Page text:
You could almost hear that train coming around the bend Saturday, as train layouts and all things related filled the Frank W. Mayborn Civic and Convention Center for the Central Texas Area Model Railroaders’ 39th annual Temple Model Train Show.
The show winds up from 10 a.m. to 4 p.m. today.
Dave Shannon of Leander, a CentraMOD volunteer, said the club expected a two-day attendance of up to 1,300 visitors.
“Most people who come here are either involved in the hobby or are real railroaders,” he said.
“The modelers get a chance to get their hands on a lot of stuff and see what they are buying,” he said. “And then there’s the entertainment of the model railroads.”
Six active model train layouts were on the floor, he said, including an HO-scale, an O-gauge, a N-scale and a Z-scale. Various agencies at the show — the Hearne Railroad Museum, Texas State Railroaders, Austin Steam Train and the National Model Railroad Association — provided information and in some cases had items for sale, he said.
Edward Flaugher of Texas Train Worx in Waller showed off a lot of colorful railroad cars, and said he specializes in custom painting, assembly and detailing. He makes 8-10 shows a year and has a website and a Facebook page.
“I paint the little trains,” he said. “I change something from plain Jane … and create a prototypical train that would look like the real thing.”
For instance, he said, a company that went out of business in the 1980s has been reborn as a new railroad line, the Rock Island Rail in Mississippi. He showed a red model locomotive he said brought back the original paint scheme.
“No matter the era, I take from photographs, from books, and I recreate the likenesses. I recreate for people for their joy and entertainment, either a defunct railroad, a railroad running today or a freelance which is basically their own railroad that they made up.”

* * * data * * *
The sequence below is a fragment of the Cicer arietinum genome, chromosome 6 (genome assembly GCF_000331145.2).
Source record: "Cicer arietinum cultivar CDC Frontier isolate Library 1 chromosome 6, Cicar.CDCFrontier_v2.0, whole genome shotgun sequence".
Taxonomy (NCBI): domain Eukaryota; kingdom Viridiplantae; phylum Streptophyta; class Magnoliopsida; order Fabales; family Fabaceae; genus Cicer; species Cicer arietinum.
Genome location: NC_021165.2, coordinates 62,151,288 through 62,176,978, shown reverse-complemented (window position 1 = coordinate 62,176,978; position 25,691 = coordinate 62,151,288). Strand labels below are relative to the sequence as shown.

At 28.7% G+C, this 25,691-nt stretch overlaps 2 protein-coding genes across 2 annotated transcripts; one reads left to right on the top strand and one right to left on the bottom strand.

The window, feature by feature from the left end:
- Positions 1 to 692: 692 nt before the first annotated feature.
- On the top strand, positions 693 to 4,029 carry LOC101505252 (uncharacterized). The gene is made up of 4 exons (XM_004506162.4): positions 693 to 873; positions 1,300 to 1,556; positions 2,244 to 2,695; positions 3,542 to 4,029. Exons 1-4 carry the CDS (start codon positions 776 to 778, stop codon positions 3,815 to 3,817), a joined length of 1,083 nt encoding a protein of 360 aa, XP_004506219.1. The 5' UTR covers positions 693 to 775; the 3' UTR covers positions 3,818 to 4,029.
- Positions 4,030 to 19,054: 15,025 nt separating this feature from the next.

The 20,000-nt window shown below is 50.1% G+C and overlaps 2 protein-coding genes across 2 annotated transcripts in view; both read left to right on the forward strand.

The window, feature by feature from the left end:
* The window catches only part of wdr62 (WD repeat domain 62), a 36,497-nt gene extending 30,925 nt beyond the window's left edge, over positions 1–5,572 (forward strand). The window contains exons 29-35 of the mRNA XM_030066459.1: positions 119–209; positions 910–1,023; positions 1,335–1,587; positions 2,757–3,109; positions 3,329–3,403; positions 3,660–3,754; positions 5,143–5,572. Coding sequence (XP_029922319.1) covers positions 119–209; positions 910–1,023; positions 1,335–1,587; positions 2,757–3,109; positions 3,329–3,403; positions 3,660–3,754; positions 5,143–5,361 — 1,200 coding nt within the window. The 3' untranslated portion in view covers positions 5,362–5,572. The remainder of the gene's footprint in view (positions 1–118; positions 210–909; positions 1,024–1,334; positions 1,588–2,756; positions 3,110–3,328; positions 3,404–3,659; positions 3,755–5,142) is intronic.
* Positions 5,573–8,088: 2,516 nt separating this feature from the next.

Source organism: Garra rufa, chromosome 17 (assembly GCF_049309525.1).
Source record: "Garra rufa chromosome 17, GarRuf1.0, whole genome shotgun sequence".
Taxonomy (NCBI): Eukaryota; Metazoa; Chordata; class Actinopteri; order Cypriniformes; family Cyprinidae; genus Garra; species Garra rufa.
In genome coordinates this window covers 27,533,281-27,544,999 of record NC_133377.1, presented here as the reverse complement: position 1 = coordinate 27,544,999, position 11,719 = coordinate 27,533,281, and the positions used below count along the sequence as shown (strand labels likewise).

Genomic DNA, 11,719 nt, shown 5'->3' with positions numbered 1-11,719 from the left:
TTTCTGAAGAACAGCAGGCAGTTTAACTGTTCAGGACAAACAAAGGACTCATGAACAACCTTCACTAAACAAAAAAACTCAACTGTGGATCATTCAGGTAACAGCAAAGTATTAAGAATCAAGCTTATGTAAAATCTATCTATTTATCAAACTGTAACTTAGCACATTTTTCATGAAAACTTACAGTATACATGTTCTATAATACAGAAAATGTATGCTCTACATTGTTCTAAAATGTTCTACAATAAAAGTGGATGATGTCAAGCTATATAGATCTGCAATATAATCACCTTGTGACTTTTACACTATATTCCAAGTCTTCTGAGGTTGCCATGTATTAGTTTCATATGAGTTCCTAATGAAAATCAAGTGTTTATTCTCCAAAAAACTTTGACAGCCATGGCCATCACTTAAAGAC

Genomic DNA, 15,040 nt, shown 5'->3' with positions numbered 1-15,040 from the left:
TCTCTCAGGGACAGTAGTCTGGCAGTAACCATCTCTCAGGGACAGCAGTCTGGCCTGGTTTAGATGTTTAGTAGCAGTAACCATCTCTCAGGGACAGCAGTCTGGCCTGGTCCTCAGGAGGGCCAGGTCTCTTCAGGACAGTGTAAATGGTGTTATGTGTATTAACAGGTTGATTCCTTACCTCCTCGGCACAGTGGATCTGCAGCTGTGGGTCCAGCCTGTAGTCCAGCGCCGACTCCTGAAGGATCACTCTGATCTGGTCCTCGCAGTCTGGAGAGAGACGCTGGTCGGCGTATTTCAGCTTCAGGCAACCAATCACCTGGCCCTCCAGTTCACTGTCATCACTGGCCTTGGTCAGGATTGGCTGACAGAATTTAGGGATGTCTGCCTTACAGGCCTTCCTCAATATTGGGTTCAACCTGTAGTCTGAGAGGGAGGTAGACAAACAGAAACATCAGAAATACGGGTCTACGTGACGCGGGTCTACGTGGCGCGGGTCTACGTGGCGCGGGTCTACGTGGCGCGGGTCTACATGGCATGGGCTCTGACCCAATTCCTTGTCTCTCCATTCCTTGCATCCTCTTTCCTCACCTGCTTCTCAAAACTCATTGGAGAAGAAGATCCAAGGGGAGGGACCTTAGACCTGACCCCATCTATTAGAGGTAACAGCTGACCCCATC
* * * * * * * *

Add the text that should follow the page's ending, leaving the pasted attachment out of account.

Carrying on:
Up the aisle, Dale and Gayle Warford of Harker Heights sat behind an impressive assortment of model railroad cars and engines.
“This is just trying to clear out home inventory,” he said.
Mostly it’s HO-scale, he said, from premium brands down to the lower priced ones. They had craftsman kits and “shake the box” kits, which he said are very simple to assemble.
“I’ve been a train buff pretty much all my life — model trains and real trains,” he said. “Over the years I’ve collected too much. We just recently moved … and I don’t have the space to build anymore.”
He said he was hoping to get rid of most of what he brought. Some buyers want to negotiate the price and he said he doesn’t mind that.
Kristy and Travis Bruner of Burleson, who have been coming to the show since 2002, were selling railroad collectibles, such as switch locks, keys and lanterns.
“This is real,” she said. “All of it is basically antique.”
Some of their dining car items are worth $400, she said, and they have lanterns valued at $250.
“Collectors buy these things,” she said. “I collect Texas Ranger memorabilia. People collect railroad memorabilia.”
Steve Gohman welcomed guests at a booth that was promoting the new Railroad Heritage Center in Palestine.
“We have this N-scale model train layout to raise awareness of our museum,” he said. “We’re in our fourth year.
Marty and Barbara Barkley, who have attended the Temple Show since 1994, were displaying Barkley’s Better Boxes.
When someone buys an HO model train set, for example, he said, after they get it running they don’t have a box to transport it in.
“We sell to vendors and we also sell to modelers,” he said.
The trays and partitions of each box are dye cut, he said.
“I refer to it as an American origami,” he said.
He’s retired and the enterprise gives him and his wife a chance to travel, he said.
“I like the hobby,” he said. “The money helps me buy the model trains I want.”
Barbara said the best thing about it is “the amazing people we meet — all the new friends we made from all over. It’s like a train family.”